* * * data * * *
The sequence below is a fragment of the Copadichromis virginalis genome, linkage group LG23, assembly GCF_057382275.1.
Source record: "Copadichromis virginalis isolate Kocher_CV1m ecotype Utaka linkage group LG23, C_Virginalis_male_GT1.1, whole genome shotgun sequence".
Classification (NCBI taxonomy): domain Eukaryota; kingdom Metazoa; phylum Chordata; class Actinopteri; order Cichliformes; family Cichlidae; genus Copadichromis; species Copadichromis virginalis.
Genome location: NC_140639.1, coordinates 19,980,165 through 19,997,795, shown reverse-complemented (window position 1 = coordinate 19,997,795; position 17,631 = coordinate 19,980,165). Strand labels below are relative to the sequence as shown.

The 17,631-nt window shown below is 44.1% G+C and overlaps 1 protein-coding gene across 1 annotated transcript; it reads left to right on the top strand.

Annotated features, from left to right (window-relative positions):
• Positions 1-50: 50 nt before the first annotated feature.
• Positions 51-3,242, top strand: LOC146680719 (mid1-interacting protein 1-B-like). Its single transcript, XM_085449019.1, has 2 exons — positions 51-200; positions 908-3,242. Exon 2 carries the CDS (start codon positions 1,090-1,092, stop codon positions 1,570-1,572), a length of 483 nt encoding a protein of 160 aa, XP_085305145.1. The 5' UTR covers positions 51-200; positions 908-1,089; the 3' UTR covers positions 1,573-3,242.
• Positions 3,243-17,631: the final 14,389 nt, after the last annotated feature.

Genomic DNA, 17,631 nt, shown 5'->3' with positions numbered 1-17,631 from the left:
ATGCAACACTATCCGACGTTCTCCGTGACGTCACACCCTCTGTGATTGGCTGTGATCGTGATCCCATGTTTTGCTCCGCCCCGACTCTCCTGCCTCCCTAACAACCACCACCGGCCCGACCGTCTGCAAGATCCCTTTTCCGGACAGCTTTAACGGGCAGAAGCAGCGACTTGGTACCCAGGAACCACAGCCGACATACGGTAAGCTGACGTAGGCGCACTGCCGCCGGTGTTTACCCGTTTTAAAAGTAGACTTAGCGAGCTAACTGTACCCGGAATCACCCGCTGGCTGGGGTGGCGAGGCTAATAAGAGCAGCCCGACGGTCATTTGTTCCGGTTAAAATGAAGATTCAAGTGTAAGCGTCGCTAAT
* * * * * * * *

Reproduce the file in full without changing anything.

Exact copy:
The sequence below is a fragment of the Copadichromis virginalis genome, linkage group LG23, assembly GCF_057382275.1.
Source record: "Copadichromis virginalis isolate Kocher_CV1m ecotype Utaka linkage group LG23, C_Virginalis_male_GT1.1, whole genome shotgun sequence".
Classification (NCBI taxonomy): domain Eukaryota; kingdom Metazoa; phylum Chordata; class Actinopteri; order Cichliformes; family Cichlidae; genus Copadichromis; species Copadichromis virginalis.
Genome location: NC_140639.1, coordinates 19,980,165 through 19,997,795, shown reverse-complemented (window position 1 = coordinate 19,997,795; position 17,631 = coordinate 19,980,165). Strand labels below are relative to the sequence as shown.

The 17,631-nt window shown below is 44.1% G+C and overlaps 1 protein-coding gene across 1 annotated transcript; it reads left to right on the top strand.

Annotated features, from left to right (window-relative positions):
• Positions 1-50: 50 nt before the first annotated feature.
• Positions 51-3,242, top strand: LOC146680719 (mid1-interacting protein 1-B-like). Its single transcript, XM_085449019.1, has 2 exons — positions 51-200; positions 908-3,242. Exon 2 carries the CDS (start codon positions 1,090-1,092, stop codon positions 1,570-1,572), a length of 483 nt encoding a protein of 160 aa, XP_085305145.1. The 5' UTR covers positions 51-200; positions 908-1,089; the 3' UTR covers positions 1,573-3,242.
• Positions 3,243-17,631: the final 14,389 nt, after the last annotated feature.

Genomic DNA, 17,631 nt, shown 5'->3' with positions numbered 1-17,631 from the left:
ATGCAACACTATCCGACGTTCTCCGTGACGTCACACCCTCTGTGATTGGCTGTGATCGTGATCCCATGTTTTGCTCCGCCCCGACTCTCCTGCCTCCCTAACAACCACCACCGGCCCGACCGTCTGCAAGATCCCTTTTCCGGACAGCTTTAACGGGCAGAAGCAGCGACTTGGTACCCAGGAACCACAGCCGACATACGGTAAGCTGACGTAGGCGCACTGCCGCCGGTGTTTACCCGTTTTAAAAGTAGACTTAGCGAGCTAACTGTACCCGGAATCACCCGCTGGCTGGGGTGGCGAGGCTAATAAGAGCAGCCCGACGGTCATTTGTTCCGGTTAAAATGAAGATTCAAGTGTAAGCGTCGCTAAT